My musical journey began with classical piano training with a stint in orchestra as a cellist. Consequently, I have a passing knowledge of the classical genre and also a deep love and respect for its glorious offerings.
Instead of letting this passion languish like a wallflower at her first middle school dance I thought I’d periodically blog about classical music. Starting today, starting with Boccherini. Don’t you love that name! BO-KER-EE-NEE. Luigi (love that name, too) Boccherini lived at the time of Mozart and Haydn though he never achieved the same rock star status. Maybe it was the cello. There’s something inherently nerdy about the cello — until you hear it played and it becomes the most soulful of all instruments. And that’s a fact.
Boccherini wrote a lot of great music. His quintets for guitar and strings are particularly fabulous (downloadable from Freegal) or check outtable from the Library (CD 785.7 BOC).
Well that’s it for The Classical Lassie for this week. I sure hope somebody hasn’t already claimed ‘Classical Lassie’ as their ‘Handel’.
Critics were divided over the film Drive last year, some raving and others hating, but there was one opinion
that was universal: it had the coolest soundtrack in recent memory. Keeping in
tune with its ’80s visual aesthetic, the soundtrack bounces from synths to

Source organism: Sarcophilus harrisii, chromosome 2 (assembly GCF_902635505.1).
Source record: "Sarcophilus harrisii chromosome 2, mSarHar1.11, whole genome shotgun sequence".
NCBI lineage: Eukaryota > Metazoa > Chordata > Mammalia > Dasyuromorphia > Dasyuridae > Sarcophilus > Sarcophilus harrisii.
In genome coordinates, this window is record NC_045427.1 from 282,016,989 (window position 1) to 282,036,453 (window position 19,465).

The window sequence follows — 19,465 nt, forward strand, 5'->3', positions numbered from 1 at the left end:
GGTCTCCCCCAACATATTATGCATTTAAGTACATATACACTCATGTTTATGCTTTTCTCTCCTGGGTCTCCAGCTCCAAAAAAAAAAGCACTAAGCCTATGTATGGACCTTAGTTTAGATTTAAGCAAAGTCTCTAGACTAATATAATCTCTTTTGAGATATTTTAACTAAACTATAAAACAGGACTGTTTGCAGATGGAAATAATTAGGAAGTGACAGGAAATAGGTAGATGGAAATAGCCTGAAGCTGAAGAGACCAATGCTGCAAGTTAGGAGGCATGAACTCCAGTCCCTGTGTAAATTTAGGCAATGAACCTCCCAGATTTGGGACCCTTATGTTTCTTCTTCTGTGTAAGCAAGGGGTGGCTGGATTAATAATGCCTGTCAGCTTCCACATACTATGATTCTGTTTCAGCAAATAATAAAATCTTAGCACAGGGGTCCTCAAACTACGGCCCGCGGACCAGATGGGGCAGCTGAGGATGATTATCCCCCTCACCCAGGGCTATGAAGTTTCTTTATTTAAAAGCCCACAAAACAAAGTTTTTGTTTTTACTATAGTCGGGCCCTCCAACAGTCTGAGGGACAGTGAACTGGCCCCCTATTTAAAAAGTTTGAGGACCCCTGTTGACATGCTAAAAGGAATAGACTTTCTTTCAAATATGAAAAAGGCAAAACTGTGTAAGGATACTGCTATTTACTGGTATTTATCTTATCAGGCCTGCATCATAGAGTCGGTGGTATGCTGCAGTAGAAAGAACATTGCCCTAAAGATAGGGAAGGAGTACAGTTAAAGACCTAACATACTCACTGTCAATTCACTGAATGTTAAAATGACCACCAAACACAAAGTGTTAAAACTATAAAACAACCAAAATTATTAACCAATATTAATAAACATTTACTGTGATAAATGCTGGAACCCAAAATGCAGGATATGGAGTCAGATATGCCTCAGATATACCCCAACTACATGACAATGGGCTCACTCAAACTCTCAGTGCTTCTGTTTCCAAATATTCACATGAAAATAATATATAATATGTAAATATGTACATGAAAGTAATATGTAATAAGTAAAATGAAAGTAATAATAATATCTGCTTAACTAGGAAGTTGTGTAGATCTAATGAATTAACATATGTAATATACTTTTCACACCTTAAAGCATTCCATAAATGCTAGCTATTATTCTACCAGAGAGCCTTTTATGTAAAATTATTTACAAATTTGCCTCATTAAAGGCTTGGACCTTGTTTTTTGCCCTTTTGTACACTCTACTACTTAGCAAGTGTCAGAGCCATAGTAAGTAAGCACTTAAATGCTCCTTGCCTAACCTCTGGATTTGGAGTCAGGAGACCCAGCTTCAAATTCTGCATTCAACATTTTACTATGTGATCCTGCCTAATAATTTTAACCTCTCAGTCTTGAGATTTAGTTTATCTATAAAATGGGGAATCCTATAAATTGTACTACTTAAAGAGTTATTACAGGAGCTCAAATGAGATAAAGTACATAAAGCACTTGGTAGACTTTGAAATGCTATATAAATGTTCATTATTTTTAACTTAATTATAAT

dancehall slow-jams at full throttle. The opening track (of the film and album
alike) “Nightcall” blasts through your speakers, effortlessly transporting you
to the more sleazy side of Los Angeles nightlife that the film lives in. “Under
Your Spell” plays out as a touching yet disturbing love ballad (much like the
film itself) and pushes the dancehall rhythms merrily along. The apex of the
album is “A Real Hero,” featuring some of the most earnest lyrics ever sung on
top of a head-thumping bass. Cliff Martinez, a frequent music composer on
Steven Soderbergh films, rounds out the rest of the album with his indelible
score, mixing orchestral grandeur with electronic pulses. I don’t think I have
to drive (pun intended) the point home any further; this soundtrack is
When Topher Grace made the film Take Me Home Tonight, he was trying to emulate the sweet and silly